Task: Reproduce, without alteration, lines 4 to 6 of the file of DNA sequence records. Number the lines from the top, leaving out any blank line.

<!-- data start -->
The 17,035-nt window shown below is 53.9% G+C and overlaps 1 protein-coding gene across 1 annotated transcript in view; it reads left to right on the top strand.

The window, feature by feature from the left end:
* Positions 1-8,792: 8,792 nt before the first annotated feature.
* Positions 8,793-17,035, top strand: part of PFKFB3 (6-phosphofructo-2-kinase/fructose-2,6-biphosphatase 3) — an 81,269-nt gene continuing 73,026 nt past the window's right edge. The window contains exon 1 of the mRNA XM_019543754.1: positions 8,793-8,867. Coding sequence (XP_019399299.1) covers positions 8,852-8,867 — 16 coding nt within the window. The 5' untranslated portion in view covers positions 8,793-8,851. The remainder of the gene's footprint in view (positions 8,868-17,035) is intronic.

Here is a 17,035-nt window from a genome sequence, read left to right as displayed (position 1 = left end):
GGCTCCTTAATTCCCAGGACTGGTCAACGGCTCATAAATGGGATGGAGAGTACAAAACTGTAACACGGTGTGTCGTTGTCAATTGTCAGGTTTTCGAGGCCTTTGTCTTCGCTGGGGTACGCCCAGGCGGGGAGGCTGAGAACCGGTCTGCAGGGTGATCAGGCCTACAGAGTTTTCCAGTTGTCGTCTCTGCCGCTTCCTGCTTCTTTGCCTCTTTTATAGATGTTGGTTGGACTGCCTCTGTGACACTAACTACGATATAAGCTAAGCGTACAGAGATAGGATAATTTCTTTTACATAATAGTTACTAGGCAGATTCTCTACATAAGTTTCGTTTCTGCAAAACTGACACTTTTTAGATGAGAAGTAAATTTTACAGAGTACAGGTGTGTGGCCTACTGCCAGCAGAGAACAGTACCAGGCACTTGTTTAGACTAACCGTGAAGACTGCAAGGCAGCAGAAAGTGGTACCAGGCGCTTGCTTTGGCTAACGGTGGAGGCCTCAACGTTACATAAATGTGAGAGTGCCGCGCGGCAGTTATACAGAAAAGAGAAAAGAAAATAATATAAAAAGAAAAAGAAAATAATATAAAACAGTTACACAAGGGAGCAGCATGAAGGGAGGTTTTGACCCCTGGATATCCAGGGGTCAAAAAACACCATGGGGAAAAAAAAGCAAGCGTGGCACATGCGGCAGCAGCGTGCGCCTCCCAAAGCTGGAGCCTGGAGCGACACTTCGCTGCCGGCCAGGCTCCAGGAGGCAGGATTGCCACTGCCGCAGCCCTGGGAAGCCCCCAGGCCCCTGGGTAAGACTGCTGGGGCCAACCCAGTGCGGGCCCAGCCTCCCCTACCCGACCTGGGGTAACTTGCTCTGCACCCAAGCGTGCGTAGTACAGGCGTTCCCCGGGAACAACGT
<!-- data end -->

* Positions 8,793-17,035, top strand: part of PFKFB3 (6-phosphofructo-2-kinase/fructose-2,6-biphosphatase 3) — an 81,269-nt gene continuing 73,026 nt past the window's right edge. The window contains exon 1 of the mRNA XM_019543754.1: positions 8,793-8,867. Coding sequence (XP_019399299.1) covers positions 8,852-8,867 — 16 coding nt within the window. The 5' untranslated portion in view covers positions 8,793-8,851. The remainder of the gene's footprint in view (positions 8,868-17,035) is intronic.

Here is a 17,035-nt window from a genome sequence, read left to right as displayed (position 1 = left end):
GGCTCCTTAATTCCCAGGACTGGTCAACGGCTCATAAATGGGATGGAGAGTACAAAACTGTAACACGGTGTGTCGTTGTCAATTGTCAGGTTTTCGAGGCCTTTGTCTTCGCTGGGGTACGCCCAGGCGGGGAGGCTGAGAACCGGTCTGCAGGGTGATCAGGCCTACAGAGTTTTCCAGTTGTCGTCTCTGCCGCTTCCTGCTTCTTTGCCTCTTTTATAGATGTTGGTTGGACTGCCTCTGTGACACTAACTACGATATAAGCTAAGCGTACAGAGATAGGATAATTTCTTTTACATAATAGTTACTAGGCAGATTCTCTACATAAGTTTCGTTTCTGCAAAACTGACACTTTTTAGATGAGAAGTAAATTTTACAGAGTACAGGTGTGTGGCCTACTGCCAGCAGAGAACAGTACCAGGCACTTGTTTAGACTAACCGTGAAGACTGCAAGGCAGCAGAAAGTGGTACCAGGCGCTTGCTTTGGCTAACGGTGGAGGCCTCAACGTTACATAAATGTGAGAGTGCCGCGCGGCAGTTATACAGAAAAGAGAAAAGAAAATAATATAAAAAGAAAAAGAAAATAATATAAAACAGTTACACAAGGGAGCAGCATGAAGGGAGGTTTTGACCCCTGGATATCCAGGGGTCAAAAAACACCATGGGGAAAAAAAAGCAAGCGTGGCACATGCGGCAGCAGCGTGCGCCTCCCAAAGCTGGAGCCTGGAGCGACACTTCGCTGCCGGCCAGGCTCCAGGAGGCAGGATTGCCACTGCCGCAGCCCTGGGAAGCCCCCAGGCCCCTGGGTAAGACTGCTGGGGCCAACCCAGTGCGGGCCCAGCCTCCCCTACCCGACCTGGGGTAACTTGCTCTGCACCCAAGCGTGCGTAGTACAGGCGTTCCCCGGGAACAACGT